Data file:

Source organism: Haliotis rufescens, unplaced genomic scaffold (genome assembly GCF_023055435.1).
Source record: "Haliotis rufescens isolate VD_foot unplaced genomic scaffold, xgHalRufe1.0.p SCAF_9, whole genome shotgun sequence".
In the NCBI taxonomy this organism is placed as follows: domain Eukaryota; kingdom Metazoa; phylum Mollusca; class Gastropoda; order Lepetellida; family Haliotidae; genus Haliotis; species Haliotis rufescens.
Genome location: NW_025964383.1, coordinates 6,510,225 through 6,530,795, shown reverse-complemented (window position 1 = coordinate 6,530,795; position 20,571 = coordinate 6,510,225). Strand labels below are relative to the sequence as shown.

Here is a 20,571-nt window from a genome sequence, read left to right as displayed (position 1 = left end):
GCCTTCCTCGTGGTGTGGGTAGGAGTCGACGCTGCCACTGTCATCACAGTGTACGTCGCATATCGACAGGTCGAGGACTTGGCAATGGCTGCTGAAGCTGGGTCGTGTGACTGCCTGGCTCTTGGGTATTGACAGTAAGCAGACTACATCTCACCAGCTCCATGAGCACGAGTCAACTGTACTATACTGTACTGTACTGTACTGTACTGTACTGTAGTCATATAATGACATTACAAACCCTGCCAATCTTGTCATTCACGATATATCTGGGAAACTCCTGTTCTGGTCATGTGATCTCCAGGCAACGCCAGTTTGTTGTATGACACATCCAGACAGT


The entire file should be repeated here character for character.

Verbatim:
Source organism: Haliotis rufescens, unplaced genomic scaffold (genome assembly GCF_023055435.1).
Source record: "Haliotis rufescens isolate VD_foot unplaced genomic scaffold, xgHalRufe1.0.p SCAF_9, whole genome shotgun sequence".
In the NCBI taxonomy this organism is placed as follows: domain Eukaryota; kingdom Metazoa; phylum Mollusca; class Gastropoda; order Lepetellida; family Haliotidae; genus Haliotis; species Haliotis rufescens.
Genome location: NW_025964383.1, coordinates 6,510,225 through 6,530,795, shown reverse-complemented (window position 1 = coordinate 6,530,795; position 20,571 = coordinate 6,510,225). Strand labels below are relative to the sequence as shown.

Here is a 20,571-nt window from a genome sequence, read left to right as displayed (position 1 = left end):
GCCTTCCTCGTGGTGTGGGTAGGAGTCGACGCTGCCACTGTCATCACAGTGTACGTCGCATATCGACAGGTCGAGGACTTGGCAATGGCTGCTGAAGCTGGGTCGTGTGACTGCCTGGCTCTTGGGTATTGACAGTAAGCAGACTACATCTCACCAGCTCCATGAGCACGAGTCAACTGTACTATACTGTACTGTACTGTACTGTACTGTACTGTAGTCATATAATGACATTACAAACCCTGCCAATCTTGTCATTCACGATATATCTGGGAAACTCCTGTTCTGGTCATGTGATCTCCAGGCAACGCCAGTTTGTTGTATGACACATCCAGACAGT